Poetics of Space

Prospect Park


Although it’s a sunny day, the wind is cold on our faces as we walk through the park. Frosty leaves left behind from the fall crunch beneath our feet and crackle beneath the wheels of my best friend’s rusty red bike. We wander along curving paths that follows a partially frozen pond and discuss whether or not it’s really an issue that her boyfriend doesn’t know what eutrophication is. Woods shade out the sun and as we keep walking our laughs echo into the trees, making it feel like we’re the only ones in the park for a few moments.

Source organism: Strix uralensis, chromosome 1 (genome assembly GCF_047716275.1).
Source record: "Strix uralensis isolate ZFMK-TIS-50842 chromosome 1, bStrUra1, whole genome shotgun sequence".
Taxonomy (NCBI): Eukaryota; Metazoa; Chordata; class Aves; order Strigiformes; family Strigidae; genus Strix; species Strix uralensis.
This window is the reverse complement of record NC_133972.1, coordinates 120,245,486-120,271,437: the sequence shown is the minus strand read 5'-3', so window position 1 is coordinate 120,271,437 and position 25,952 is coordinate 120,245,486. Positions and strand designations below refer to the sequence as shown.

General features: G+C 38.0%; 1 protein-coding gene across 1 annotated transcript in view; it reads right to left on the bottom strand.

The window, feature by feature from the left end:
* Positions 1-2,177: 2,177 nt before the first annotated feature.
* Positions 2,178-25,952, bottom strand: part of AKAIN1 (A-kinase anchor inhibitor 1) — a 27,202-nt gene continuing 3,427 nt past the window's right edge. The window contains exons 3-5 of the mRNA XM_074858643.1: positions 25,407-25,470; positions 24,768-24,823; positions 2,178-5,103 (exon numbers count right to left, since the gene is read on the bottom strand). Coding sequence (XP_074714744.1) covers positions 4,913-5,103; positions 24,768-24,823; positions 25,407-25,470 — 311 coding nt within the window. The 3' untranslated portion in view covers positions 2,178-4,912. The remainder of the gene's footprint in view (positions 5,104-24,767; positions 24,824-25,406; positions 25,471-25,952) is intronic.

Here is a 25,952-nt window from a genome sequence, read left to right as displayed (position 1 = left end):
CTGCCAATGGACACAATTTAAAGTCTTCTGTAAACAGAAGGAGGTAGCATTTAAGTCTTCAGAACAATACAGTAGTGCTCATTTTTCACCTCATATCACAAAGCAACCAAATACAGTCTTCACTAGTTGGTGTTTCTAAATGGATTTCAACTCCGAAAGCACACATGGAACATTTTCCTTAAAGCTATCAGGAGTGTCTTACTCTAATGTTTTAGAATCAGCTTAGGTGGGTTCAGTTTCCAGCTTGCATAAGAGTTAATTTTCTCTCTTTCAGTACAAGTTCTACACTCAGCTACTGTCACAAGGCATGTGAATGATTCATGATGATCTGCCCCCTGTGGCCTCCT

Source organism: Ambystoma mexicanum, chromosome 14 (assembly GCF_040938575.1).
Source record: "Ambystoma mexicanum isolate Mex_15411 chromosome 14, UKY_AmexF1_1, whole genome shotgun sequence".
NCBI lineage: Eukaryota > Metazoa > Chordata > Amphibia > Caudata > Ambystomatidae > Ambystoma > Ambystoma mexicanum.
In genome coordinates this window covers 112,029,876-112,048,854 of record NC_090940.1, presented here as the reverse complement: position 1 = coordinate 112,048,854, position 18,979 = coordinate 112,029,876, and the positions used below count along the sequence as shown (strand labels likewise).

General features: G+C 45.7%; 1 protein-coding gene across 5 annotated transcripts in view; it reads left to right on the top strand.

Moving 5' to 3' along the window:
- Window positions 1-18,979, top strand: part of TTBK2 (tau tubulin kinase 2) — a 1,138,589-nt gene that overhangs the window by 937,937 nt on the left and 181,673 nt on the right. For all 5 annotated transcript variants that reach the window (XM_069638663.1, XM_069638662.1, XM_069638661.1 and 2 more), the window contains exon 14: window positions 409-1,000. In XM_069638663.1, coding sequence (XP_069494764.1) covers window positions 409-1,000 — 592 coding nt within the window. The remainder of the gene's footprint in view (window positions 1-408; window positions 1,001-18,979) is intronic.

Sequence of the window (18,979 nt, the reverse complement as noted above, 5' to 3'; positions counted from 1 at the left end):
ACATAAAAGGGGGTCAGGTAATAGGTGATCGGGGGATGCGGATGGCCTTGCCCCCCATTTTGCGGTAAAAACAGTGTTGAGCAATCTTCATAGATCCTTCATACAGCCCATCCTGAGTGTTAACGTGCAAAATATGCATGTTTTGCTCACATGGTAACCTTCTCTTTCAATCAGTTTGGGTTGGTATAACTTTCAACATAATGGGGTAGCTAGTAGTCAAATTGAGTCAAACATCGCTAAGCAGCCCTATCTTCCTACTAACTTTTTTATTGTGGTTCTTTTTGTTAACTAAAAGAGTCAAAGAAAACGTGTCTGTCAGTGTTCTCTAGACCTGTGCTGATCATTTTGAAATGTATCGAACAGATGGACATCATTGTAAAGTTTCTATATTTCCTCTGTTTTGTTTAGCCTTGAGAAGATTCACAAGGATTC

Occasionally, couples and people with dogs pass us and I am starting to lose feeling in my hands and feet. We decide to go back. First we cross a small wooden bridge, and then pass by empty baseball diamonds. It’s a sharp contrast to the lively music and family barbecues in the summer that would always leave the lingering smell of smoke on my clothes. Leaving the park we see the sad remains of abandoned Christmas trees, gone through a wood chipper and now in massive piles along the road. I am happy to head home.